Prime Minister Kevin Rudd, his wife Therese Rein and Opposition Leader Tony Abbott lay wreaths during the last post ceremony. Photo: Melissa Adams
Nothing should come between Australians at a service to fallen soldiers. And nothing did. Kevin Rudd, his wife Therese Rein and Tony Abbott walked together shoulder to shoulder, carrying two wreaths between them, to place them on the ground at the Australian War Memorial.
For a couple of hours, the gladiatorship of the election campaign was put aside to remember the real gladiators, the 40 Australian soldiers who have died in Afghanistan. Their names were read out, one by one, by the Chief of the Army, Lieutenant-General David Morrison, and the Sergeant-Major of the Army, Warrant Officer David Ashley.
The break in the furious campaigning came as both leaders returned to Canberra for the ceremony to mark the opening of the Australian War Memorial's new permanent exhibition, Afghanistan: The Australian Story.
Mr Rudd made what will stand as one of the few understatements of the campaign when he said the exhibition “takes us out of the day-to-day nonsense of our lives sometimes, puts you right up close and personal with people for whom decisions are very black and very white and whose lives really are on the line”.
Mr Abbott, citing English writer Samuel Johnson, said all men who had never been soldiers quietly despised themselves for it.
“As one who has never been a soldier, I yearn to know more of the lives of soldiers. Thanks to this exhibition we now have some glimpses into them,” Mr Abbott said.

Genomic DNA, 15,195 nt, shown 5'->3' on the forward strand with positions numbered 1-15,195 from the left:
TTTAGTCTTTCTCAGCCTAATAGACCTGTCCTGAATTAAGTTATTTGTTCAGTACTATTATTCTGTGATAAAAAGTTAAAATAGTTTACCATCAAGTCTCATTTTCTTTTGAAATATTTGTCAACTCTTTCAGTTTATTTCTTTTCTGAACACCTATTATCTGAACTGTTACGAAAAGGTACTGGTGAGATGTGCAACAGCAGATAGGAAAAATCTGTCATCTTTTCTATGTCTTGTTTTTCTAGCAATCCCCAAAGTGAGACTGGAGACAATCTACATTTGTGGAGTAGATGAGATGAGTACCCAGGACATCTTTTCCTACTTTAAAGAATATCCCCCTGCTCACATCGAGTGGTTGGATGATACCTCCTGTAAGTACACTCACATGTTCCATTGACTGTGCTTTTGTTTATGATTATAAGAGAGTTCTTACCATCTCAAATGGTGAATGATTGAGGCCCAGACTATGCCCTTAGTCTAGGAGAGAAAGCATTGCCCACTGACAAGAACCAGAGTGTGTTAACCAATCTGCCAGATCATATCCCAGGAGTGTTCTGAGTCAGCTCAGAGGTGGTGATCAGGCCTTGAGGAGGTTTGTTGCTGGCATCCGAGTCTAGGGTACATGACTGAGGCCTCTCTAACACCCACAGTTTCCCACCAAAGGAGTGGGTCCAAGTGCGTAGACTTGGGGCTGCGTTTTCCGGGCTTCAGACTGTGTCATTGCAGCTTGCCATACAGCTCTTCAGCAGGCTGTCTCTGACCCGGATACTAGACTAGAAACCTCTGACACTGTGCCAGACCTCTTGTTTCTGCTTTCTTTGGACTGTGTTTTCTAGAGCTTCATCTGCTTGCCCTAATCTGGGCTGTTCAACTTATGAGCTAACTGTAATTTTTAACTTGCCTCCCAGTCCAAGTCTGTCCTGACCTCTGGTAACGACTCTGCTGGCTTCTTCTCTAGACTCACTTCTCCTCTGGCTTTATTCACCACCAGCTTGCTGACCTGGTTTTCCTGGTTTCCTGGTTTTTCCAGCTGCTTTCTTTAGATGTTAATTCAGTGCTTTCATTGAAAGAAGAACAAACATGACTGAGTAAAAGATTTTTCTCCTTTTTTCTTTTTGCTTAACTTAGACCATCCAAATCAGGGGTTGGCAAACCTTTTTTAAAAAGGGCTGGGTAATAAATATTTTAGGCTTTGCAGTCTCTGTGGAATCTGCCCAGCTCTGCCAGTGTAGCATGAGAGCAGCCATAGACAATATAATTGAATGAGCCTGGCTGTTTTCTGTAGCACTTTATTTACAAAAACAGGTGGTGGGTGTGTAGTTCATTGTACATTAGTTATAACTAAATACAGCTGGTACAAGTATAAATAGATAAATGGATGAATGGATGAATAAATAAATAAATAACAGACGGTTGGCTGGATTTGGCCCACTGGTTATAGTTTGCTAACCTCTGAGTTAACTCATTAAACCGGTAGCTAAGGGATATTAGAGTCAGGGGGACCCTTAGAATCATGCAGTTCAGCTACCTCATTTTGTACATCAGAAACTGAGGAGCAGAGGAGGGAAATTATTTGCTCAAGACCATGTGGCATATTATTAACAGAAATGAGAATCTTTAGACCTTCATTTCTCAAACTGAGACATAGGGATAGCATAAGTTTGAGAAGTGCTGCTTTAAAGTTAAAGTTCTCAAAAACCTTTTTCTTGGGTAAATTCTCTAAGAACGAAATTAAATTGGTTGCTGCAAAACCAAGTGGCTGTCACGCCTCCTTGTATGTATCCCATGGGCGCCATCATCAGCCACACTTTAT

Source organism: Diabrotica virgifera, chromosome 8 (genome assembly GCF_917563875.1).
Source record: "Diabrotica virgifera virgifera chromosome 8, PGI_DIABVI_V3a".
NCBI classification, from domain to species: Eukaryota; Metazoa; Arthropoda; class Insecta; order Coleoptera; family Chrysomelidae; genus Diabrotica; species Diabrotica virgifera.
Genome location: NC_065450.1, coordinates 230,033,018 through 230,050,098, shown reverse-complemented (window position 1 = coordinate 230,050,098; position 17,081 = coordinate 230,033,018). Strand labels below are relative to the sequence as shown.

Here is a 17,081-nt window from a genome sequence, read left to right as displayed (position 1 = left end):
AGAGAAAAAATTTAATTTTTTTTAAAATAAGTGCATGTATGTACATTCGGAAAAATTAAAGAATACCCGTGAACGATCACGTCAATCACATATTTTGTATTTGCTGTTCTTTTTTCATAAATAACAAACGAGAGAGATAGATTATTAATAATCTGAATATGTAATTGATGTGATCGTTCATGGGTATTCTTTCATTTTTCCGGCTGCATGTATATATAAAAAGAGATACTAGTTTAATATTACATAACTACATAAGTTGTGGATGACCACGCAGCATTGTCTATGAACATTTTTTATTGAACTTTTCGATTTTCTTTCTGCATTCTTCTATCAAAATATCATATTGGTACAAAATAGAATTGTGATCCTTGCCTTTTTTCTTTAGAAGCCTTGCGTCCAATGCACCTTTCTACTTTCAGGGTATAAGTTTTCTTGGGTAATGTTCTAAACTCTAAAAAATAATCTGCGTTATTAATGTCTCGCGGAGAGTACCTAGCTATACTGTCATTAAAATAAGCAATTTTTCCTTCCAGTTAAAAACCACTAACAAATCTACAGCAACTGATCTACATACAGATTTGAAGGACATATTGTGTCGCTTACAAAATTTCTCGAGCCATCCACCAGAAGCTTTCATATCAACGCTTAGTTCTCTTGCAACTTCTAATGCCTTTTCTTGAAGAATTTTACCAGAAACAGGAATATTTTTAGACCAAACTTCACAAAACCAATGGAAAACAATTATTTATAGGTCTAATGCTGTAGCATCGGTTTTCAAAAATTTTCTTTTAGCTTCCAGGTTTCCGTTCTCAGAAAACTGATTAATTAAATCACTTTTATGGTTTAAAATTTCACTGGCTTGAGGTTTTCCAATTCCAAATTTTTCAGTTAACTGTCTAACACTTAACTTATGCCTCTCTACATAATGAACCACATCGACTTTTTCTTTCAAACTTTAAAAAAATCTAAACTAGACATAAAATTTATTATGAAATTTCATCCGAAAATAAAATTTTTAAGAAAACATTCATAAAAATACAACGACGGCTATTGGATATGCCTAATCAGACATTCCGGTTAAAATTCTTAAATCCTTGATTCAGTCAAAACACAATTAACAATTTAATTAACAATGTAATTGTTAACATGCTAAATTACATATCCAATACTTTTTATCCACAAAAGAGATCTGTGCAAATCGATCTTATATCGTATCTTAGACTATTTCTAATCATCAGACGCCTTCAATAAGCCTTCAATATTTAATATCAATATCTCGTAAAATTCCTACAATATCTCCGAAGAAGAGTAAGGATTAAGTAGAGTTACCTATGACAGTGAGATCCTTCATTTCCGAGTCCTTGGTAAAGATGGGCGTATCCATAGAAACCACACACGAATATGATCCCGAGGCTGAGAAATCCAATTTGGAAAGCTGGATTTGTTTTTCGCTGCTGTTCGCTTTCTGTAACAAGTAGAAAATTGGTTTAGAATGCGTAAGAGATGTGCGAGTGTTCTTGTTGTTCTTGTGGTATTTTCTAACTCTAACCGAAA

The exhibit is unusual for the fact that it has begun while the conflict is still going on. But the memorial's director, Brendan Nelson, said it was important to start telling the story now, saying there was a “deep and therapeutic need among returning veterans to know that their stories are being told”.
The focus is a large multimedia presentation with interviews with veterans and their families, set against images of the war. This part will evolve as more veterans return to tell their stories. The interviews were done by ABC television journalist Chris Masters, a frequent visitor to Afghanistan.
The raw material side of the exhibit includes an engine cowling pulled from the wreckage of a Black Hawk helicopter that crashed in 2010, killing three Australian commandos.
Dr Nelson said of the visiting political leaders: “It says a great deal about our country and values for which we stand … that in the middle of an election campaign you would bother to be here without hesitation”.
Army Lieutenant-Colonel Sean Benporath said it would help the healing process for many Diggers – amid fears of a wave of post-traumatic stress disorder – to have the exhibit telling their stories.
“This says as much about the people – the deceased soldiers' wives or families. You can bring families here and say, 'this is what I did, look how beautiful the country was.' It is a part of healing.”